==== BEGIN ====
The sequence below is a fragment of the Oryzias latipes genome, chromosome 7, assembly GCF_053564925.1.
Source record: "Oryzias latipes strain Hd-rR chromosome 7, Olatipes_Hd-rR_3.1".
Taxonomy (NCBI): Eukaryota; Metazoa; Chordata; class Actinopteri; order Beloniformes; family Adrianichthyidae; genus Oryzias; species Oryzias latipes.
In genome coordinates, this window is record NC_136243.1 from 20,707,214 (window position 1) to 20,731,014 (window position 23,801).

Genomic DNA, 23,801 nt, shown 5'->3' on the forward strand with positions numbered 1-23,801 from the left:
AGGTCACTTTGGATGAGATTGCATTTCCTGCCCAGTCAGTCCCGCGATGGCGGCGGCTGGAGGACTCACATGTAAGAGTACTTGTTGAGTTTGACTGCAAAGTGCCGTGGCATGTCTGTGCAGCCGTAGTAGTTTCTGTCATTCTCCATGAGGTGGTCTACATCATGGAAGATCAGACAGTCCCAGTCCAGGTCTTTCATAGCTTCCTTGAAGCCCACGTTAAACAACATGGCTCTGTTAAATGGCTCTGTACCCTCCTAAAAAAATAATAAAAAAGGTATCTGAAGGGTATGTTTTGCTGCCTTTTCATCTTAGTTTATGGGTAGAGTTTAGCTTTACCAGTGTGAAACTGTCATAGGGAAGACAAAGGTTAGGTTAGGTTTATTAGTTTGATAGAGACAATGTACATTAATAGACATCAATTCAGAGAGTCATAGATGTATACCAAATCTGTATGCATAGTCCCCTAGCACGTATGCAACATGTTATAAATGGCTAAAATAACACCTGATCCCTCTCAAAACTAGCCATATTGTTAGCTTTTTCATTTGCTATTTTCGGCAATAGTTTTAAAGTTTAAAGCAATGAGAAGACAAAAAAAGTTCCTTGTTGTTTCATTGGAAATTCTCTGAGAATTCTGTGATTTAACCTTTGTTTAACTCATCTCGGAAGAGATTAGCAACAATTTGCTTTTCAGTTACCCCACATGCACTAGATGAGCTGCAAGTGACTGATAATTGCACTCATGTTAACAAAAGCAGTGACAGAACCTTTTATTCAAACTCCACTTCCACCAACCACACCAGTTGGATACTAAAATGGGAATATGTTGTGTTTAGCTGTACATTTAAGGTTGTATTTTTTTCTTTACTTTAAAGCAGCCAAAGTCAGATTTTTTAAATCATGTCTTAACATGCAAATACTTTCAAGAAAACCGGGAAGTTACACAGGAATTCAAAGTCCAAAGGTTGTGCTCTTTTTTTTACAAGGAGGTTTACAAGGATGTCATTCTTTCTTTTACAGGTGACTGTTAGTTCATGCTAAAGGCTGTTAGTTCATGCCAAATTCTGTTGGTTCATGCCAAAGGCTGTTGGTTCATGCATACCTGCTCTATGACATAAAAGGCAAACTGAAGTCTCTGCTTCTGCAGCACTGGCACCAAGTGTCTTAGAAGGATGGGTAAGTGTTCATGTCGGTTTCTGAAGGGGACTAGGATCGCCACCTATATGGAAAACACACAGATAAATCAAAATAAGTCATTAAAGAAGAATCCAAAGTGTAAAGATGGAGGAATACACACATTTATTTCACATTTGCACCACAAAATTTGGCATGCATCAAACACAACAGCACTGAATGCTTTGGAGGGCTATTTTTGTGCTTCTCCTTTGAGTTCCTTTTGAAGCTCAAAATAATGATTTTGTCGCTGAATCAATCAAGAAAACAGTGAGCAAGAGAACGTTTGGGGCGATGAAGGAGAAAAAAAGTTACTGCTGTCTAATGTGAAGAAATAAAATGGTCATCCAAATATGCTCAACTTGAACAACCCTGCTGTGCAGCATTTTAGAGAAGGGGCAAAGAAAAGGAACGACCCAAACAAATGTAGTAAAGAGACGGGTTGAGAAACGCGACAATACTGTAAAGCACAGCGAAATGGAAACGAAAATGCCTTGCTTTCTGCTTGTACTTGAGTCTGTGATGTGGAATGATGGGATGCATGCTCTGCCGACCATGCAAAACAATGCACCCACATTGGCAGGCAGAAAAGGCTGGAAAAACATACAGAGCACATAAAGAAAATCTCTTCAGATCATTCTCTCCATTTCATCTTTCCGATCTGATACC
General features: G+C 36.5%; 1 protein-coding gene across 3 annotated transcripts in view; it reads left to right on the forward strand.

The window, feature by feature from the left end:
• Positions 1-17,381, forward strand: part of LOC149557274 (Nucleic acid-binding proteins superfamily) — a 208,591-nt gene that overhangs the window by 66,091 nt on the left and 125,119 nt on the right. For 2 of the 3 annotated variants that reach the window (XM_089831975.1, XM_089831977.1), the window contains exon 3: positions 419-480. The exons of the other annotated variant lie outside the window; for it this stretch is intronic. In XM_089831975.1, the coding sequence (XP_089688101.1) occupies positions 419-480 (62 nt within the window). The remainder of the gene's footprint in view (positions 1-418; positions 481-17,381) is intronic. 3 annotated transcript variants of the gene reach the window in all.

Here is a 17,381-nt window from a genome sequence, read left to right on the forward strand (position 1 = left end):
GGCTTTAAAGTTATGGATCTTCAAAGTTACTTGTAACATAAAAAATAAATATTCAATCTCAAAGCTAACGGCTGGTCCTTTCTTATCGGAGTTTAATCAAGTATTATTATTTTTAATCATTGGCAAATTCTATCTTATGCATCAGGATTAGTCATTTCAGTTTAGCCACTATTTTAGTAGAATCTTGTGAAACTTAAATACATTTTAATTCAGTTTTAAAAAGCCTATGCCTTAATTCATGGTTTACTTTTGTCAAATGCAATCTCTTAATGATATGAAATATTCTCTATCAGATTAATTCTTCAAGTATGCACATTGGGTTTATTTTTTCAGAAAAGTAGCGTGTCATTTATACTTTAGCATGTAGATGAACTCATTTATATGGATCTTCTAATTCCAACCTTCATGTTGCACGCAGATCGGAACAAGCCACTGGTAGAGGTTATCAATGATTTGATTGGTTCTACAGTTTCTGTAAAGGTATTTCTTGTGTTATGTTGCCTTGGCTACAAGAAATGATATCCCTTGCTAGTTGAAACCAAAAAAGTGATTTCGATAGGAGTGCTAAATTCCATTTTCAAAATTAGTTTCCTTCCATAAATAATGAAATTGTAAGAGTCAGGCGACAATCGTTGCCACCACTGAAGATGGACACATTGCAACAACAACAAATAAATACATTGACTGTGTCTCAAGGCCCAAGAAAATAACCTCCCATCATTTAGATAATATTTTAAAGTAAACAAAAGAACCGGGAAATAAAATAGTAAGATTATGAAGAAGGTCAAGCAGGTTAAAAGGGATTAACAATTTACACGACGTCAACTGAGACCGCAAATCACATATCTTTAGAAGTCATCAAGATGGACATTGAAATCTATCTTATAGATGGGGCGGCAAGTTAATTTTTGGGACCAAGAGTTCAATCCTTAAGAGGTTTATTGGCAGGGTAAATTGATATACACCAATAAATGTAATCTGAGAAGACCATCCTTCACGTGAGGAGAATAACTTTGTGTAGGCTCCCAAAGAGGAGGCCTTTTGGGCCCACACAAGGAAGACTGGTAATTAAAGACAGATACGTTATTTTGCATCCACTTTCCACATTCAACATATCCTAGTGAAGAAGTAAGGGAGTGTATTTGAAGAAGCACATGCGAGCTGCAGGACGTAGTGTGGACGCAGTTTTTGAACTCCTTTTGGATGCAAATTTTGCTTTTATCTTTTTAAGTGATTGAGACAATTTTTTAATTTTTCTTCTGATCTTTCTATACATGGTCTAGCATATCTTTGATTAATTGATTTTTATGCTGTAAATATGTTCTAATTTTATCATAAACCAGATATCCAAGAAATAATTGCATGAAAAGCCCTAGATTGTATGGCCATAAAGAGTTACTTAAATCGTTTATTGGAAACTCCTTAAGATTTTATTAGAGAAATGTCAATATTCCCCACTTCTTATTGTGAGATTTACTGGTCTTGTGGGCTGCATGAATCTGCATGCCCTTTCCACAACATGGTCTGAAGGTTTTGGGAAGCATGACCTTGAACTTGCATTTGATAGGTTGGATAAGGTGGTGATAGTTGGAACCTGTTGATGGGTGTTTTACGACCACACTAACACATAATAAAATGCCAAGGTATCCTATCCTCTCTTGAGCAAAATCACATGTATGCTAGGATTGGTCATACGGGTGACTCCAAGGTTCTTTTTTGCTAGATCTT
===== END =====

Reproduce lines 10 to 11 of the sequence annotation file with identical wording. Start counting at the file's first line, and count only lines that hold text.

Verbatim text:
Here is a 17,381-nt window from a genome sequence, read left to right on the forward strand (position 1 = left end):
GGCTTTAAAGTTATGGATCTTCAAAGTTACTTGTAACATAAAAAATAAATATTCAATCTCAAAGCTAACGGCTGGTCCTTTCTTATCGGAGTTTAATCAAGTATTATTATTTTTAATCATTGGCAAATTCTATCTTATGCATCAGGATTAGTCATTTCAGTTTAGCCACTATTTTAGTAGAATCTTGTGAAACTTAAATACATTTTAATTCAGTTTTAAAAAGCCTATGCCTTAATTCATGGTTTACTTTTGTCAAATGCAATCTCTTAATGATATGAAATATTCTCTATCAGATTAATTCTTCAAGTATGCACATTGGGTTTATTTTTTCAGAAAAGTAGCGTGTCATTTATACTTTAGCATGTAGATGAACTCATTTATATGGATCTTCTAATTCCAACCTTCATGTTGCACGCAGATCGGAACAAGCCACTGGTAGAGGTTATCAATGATTTGATTGGTTCTACAGTTTCTGTAAAGGTATTTCTTGTGTTATGTTGCCTTGGCTACAAGAAATGATATCCCTTGCTAGTTGAAACCAAAAAAGTGATTTCGATAGGAGTGCTAAATTCCATTTTCAAAATTAGTTTCCTTCCATAAATAATGAAATTGTAAGAGTCAGGCGACAATCGTTGCCACCACTGAAGATGGACACATTGCAACAACAACAAATAAATACATTGACTGTGTCTCAAGGCCCAAGAAAATAACCTCCCATCATTTAGATAATATTTTAAAGTAAACAAAAGAACCGGGAAATAAAATAGTAAGATTATGAAGAAGGTCAAGCAGGTTAAAAGGGATTAACAATTTACACGACGTCAACTGAGACCGCAAATCACATATCTTTAGAAGTCATCAAGATGGACATTGAAATCTATCTTATAGATGGGGCGGCAAGTTAATTTTTGGGACCAAGAGTTCAATCCTTAAGAGGTTTATTGGCAGGGTAAATTGATATACACCAATAAATGTAATCTGAGAAGACCATCCTTCACGTGAGGAGAATAACTTTGTGTAGGCTCCCAAAGAGGAGGCCTTTTGGGCCCACACAAGGAAGACTGGTAATTAAAGACAGATACGTTATTTTGCATCCACTTTCCACATTCAACATATCCTAGTGAAGAAGTAAGGGAGTGTATTTGAAGAAGCACATGCGAGCTGCAGGACGTAGTGTGGACGCAGTTTTTGAACTCCTTTTGGATGCAAATTTTGCTTTTATCTTTTTAAGTGATTGAGACAATTTTTTAATTTTTCTTCTGATCTTTCTATACATGGTCTAGCATATCTTTGATTAATTGATTTTTATGCTGTAAATATGTTCTAATTTTATCATAAACCAGATATCCAAGAAATAATTGCATGAAAAGCCCTAGATTGTATGGCCATAAAGAGTTACTTAAATCGTTTATTGGAAACTCCTTAAGATTTTATTAGAGAAATGTCAATATTCCCCACTTCTTATTGTGAGATTTACTGGTCTTGTGGGCTGCATGAATCTGCATGCCCTTTCCACAACATGGTCTGAAGGTTTTGGGAAGCATGACCTTGAACTTGCATTTGATAGGTTGGATAAGGTGGTGATAGTTGGAACCTGTTGATGGGTGTTTTACGACCACACTAACACATAATAAAATGCCAAGGTATCCTATCCTCTCTTGAGCAAAATCACATGTATGCTAGGATTGGTCATACGGGTGACTCCAAGGTTCTTTTTTGCTAGATCTT